Radiation therapy employs high doses of radiation therapy to kill cancer cells. The primary aim of radiation is to eradicate as many tumor cells as necessary without causing harm to healthy cells. However, adverse side effects can occur due to the fact that radiation therapy can harm healthy cells and tissues in the areas nearby the tumor site. Although modern radiation technology is very precise, side effects still typically occur within the first few weeks or month of treatment, lasting several weeks following treatment.
As with any disease-fighting treatment or cancer therapy, side effects differ in patients depending on health, age, type of radiation, type of cancer, and how much radiation is given. While there are no absolutes when it comes to how you will react to radiation therapy, these are the most common side effects of treatment:
Fatigue is perhaps the most common side effect of radiation therapy. Learning to cope with fatigue is important during cancer treatment, and a combination of cancer treatments (i.e., radiation and chemotherapy) can leave patients extremely tired and exhausted.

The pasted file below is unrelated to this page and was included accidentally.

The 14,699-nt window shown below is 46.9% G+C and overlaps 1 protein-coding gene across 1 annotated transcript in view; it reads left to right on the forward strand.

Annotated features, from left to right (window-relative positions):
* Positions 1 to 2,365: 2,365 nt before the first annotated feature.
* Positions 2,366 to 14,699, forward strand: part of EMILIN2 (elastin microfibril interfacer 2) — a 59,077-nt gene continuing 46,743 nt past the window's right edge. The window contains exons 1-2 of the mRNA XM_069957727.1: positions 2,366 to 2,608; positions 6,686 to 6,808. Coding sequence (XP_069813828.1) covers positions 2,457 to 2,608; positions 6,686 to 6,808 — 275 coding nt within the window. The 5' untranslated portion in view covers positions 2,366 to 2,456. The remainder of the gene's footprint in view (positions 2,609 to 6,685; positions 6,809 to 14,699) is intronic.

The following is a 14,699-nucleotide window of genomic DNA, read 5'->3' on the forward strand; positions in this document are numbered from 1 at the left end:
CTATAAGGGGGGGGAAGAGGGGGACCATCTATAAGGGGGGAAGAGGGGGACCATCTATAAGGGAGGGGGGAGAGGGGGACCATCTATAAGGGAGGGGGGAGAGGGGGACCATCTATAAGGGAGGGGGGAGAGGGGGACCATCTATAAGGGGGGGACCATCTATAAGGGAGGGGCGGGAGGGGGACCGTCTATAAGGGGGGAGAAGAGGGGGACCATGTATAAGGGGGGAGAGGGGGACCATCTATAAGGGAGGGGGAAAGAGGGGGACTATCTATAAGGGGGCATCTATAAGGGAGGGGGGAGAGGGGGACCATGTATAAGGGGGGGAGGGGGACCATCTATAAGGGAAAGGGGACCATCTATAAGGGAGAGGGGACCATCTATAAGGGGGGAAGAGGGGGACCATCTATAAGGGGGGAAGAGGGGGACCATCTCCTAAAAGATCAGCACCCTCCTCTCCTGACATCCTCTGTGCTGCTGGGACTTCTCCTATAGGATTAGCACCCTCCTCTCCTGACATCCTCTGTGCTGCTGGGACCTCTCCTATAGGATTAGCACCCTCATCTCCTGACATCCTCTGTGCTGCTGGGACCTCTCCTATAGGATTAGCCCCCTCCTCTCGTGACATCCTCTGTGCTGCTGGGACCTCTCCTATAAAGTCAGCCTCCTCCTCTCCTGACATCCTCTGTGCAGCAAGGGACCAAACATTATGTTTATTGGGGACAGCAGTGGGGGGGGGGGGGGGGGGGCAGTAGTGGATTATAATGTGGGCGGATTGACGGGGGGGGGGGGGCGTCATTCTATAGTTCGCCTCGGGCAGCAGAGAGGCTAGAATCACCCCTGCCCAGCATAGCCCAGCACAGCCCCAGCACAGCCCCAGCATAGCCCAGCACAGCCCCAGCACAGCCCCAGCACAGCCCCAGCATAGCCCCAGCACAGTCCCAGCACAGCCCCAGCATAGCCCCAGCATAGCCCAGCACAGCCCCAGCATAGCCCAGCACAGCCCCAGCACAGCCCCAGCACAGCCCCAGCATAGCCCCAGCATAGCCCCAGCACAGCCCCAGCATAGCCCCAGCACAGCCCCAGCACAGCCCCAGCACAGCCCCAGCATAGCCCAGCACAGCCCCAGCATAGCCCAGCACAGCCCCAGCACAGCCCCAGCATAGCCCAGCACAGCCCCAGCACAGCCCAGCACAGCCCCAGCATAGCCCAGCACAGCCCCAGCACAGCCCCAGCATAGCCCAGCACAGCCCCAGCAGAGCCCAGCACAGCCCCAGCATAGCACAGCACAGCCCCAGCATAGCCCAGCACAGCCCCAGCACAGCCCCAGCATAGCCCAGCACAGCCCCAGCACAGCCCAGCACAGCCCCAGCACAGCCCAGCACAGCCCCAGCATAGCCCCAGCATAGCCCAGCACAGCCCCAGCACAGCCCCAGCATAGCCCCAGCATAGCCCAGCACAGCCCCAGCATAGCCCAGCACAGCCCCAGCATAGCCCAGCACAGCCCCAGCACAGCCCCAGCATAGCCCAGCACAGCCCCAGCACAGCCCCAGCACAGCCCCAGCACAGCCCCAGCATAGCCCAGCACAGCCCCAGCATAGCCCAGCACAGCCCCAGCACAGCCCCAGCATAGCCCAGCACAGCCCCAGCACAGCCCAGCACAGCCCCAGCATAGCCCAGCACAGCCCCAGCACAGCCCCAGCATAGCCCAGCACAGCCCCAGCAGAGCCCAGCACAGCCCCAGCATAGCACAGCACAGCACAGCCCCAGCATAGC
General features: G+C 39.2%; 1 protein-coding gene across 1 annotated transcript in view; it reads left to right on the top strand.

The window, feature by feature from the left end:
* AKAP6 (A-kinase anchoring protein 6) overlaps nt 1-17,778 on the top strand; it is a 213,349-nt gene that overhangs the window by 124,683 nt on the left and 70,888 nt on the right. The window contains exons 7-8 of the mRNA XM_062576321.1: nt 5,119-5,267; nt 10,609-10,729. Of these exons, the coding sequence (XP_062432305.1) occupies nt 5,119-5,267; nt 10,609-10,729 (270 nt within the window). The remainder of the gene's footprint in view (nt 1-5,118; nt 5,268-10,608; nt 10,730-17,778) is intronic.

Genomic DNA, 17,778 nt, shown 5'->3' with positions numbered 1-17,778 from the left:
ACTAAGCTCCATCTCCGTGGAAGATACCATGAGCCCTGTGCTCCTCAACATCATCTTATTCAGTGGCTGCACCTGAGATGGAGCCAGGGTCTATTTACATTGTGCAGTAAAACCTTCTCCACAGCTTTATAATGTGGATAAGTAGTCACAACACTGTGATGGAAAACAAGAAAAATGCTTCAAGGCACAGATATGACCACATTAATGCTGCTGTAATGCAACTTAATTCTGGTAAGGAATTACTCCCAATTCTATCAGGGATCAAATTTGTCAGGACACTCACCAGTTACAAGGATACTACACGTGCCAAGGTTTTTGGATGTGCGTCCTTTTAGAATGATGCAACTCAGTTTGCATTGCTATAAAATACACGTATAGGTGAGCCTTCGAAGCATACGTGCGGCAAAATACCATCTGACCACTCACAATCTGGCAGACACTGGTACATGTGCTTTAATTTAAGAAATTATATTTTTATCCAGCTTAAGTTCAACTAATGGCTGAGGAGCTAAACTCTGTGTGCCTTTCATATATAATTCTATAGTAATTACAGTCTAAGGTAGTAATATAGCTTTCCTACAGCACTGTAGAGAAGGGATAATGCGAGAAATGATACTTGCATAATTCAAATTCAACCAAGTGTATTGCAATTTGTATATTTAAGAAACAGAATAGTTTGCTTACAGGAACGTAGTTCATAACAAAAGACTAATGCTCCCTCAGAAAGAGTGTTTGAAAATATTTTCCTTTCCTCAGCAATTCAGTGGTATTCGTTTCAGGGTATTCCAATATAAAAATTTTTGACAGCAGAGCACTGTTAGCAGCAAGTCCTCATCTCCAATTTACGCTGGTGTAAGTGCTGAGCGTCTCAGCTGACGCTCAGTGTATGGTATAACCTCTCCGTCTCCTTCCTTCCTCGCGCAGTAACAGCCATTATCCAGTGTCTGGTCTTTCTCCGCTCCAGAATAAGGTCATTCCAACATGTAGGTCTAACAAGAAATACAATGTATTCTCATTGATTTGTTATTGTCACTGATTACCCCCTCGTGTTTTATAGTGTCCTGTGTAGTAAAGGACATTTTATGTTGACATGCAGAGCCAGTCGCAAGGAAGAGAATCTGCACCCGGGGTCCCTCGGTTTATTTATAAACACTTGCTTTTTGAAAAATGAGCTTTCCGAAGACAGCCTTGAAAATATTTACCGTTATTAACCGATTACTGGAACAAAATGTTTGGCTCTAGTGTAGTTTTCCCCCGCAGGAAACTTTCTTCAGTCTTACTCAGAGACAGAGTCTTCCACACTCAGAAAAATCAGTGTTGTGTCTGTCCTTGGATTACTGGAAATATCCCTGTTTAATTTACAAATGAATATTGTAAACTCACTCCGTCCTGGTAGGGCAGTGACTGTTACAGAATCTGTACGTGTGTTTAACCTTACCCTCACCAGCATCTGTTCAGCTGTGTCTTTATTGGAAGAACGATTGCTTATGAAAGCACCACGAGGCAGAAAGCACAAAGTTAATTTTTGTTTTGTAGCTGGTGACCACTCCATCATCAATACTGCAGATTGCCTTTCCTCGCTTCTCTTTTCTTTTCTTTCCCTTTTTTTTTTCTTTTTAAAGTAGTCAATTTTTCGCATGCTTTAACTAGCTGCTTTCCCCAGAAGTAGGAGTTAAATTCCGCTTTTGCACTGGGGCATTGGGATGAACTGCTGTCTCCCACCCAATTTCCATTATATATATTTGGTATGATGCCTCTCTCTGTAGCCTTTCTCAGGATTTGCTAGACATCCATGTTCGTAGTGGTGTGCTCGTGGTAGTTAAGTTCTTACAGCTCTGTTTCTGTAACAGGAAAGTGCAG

Radiation patients often report skin issues such as peeling or blistering skin, as well as dryness, flaky skin, and itchiness in the area receiving radiation therapy. Skin issues usually diminish in the weeks following treatment.
Women-specific side effects
Women undergoing radiation therapy can experience varying symptoms depending on age. For instance, some women in their menstrual years stopping menstruating. While women of childbearing years can experience infertility if both ovaries undergo radiation. Women in menopause can experience vaginal dryness, itching and burning.
Male-specific side effects
Male radiation patients may also experience sexually-adverse symptoms, especially if treatment is in the groin area—such as low erectile dysfunction and low sperm count.
Vomiting and nausea
Radiation therapy conducted in the stomach or abdominal region can result in nausea and vomiting, as well as diarrhea and digestive discomfort.
If radiation therapy is directed towards the pelvis bladder irritation, urinary urgency, diarrhea, and rectal bleeding can occur.
Cough and breathing issues
Radiation therapy directed at the chest area can lead to shortness of breath, difficulty swallowing, cough and fever (also called radiation pneumonitis), and a condition known as radiation fibrosis, which causes permanent lung scarring.
Mouth and tooth issues
Radiation aimed at the head, mouth, and neck can result in extreme dry mouth, sores in the mouth, jaw stiffness, nausea, difficulty swallowing, tooth decay, and inflammation (or lymphedema) caused by localized fluid retention due to a compromised lymphatic system.